Cyclic avian mass mortality in the northeastern United States is associated with a novel orthomyxovirus

Andrew B. Allison, Jennifer R. Ballard, Robert B. Tesh, Justin D. Brown, Mark G. Ruder, M. Kevin Keel, Brandon A. Munk, Randall M. Mickley, Samantha E J Gibbs, Amelia P A Travassos da Rosa, Julie C. Ellis, Hon S. Ip, Valerie I. Shearn-Bochsler, Matthew B. Rogers, Elodie Ghedin, Edward C. Holmes, Colin R. Parrish, Chris Dwyer

Research output: Contribution to journalArticlepeer-review


Since 1998, cyclic mortality events in common eiders (Somateria mollissima), numbering in the hundreds to thousands of dead birds, have been documented along the coast of Cape Cod, MA, USA. Although longitudinal disease investigations have uncovered potential contributing factors responsible for these outbreaks, detecting a primary etiological agent has proven enigmatic. Here, we identify a novel orthomyxovirus, tentatively named Wellfleet Bay virus (WFBV), as a potential causative agent of these outbreaks. Genomic analysis of WFBV revealed that it is most closely related to members of the Quaranjavirus genus within the family Orthomyxoviridae. Similar to other members of the genus, WFBV contains an alphabaculovirus gp64-like glycoprotein that was demonstrated to have fusion activity; this also tentatively suggests that ticks (and/or insects) may vector the virus in nature. However, in addition to the six RNA segments encoding the prototypical structural proteins identified in other quaranjaviruses, a previously unknown RNA segment (segment 7) encoding a novel protein designated VP7 was discovered in WFBV. Although WFBV shows low to moderate levels of sequence similarity to Quaranfil virus and Johnston Atoll virus, the original members of the Quaranjavirus genus, additional antigenic and genetic analyses demonstrated that it is closely related to the recently identified Cygnet River virus (CyRV) from South Australia, suggesting that WFBV and CyRV may be geographic variants of the same virus. Although the identification of WFBV in part may resolve the enigma of these mass mortality events, the details of the ecology and epidemiology of the virus remain to be determined.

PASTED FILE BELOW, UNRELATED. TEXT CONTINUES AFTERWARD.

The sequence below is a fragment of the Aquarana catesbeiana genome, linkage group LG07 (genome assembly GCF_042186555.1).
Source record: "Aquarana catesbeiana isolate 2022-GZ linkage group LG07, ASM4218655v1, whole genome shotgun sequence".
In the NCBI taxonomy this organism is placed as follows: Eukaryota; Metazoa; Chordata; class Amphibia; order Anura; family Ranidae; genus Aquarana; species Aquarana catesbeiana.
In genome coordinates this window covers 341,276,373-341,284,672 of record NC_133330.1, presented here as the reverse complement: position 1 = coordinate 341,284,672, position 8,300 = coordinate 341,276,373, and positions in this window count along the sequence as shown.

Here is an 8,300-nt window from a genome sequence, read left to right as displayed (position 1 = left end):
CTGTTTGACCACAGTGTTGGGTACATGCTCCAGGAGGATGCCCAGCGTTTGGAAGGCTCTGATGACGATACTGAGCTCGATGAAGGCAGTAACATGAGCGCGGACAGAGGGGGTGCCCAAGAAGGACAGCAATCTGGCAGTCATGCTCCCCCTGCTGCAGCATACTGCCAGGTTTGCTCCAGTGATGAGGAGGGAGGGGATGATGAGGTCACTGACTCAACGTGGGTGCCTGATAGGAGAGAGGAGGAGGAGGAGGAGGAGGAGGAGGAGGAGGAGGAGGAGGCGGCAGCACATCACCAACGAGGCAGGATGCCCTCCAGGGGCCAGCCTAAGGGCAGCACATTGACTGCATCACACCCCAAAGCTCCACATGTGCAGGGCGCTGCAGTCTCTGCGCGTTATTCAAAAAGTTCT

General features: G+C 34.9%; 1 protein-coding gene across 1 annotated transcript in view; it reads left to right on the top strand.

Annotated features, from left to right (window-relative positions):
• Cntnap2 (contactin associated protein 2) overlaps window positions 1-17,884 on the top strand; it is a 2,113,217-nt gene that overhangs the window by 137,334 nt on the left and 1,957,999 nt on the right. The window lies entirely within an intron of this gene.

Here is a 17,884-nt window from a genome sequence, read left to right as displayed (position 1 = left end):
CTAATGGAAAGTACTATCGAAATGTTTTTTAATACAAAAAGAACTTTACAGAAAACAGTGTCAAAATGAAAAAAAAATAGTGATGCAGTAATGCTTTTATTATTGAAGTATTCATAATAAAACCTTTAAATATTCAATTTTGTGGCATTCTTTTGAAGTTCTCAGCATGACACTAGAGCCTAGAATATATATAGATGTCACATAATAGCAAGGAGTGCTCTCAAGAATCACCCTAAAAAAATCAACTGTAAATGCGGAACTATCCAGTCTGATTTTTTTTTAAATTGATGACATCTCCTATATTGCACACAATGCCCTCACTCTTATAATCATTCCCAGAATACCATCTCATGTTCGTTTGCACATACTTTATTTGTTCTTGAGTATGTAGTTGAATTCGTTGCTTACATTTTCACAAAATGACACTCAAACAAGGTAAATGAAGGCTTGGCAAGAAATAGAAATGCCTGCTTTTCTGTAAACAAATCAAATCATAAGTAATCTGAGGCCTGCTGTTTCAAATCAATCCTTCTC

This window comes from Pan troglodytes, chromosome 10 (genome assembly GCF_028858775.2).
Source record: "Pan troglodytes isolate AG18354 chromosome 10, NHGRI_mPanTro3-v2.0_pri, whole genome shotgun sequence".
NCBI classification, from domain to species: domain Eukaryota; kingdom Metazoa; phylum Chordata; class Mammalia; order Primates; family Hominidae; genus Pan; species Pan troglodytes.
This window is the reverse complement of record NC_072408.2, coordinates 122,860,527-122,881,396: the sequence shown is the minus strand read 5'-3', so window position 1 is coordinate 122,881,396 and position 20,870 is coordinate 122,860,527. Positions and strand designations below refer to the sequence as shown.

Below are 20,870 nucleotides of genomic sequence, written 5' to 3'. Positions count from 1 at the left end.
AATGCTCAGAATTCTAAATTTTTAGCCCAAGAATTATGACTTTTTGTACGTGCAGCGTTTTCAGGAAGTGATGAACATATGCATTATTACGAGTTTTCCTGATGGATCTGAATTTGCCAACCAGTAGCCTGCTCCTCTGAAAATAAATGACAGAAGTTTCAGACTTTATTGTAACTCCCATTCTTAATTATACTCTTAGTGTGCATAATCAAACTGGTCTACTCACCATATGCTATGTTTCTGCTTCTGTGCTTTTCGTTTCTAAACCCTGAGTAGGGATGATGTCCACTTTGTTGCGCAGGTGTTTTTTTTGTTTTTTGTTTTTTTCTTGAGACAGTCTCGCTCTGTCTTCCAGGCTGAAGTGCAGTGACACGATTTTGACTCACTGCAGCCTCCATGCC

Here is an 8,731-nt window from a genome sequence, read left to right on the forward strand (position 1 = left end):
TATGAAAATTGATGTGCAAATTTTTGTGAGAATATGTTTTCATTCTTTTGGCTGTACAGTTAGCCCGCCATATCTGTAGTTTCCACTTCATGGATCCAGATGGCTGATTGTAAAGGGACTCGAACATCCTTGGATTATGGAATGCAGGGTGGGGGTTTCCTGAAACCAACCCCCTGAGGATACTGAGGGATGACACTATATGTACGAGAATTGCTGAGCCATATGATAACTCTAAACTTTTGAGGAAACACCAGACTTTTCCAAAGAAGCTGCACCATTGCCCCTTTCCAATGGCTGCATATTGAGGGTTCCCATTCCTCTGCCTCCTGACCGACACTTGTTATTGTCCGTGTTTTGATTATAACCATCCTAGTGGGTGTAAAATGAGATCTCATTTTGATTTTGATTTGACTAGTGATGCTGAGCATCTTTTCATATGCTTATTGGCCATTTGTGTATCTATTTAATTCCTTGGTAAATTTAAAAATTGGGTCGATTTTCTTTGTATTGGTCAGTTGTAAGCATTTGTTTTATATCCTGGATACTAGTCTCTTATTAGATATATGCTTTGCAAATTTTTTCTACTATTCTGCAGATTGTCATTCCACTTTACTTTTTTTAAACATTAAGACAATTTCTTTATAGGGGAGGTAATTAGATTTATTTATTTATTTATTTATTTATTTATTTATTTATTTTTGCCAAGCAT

Original languageEnglish (US)
Pages (from-to)1389-1403
Number of pages15
JournalJournal of virology
Issue number2
StatePublished - 2015

ASJC Scopus subject areas

  • Microbiology
  • Immunology
  • Insect Science
  • Virology


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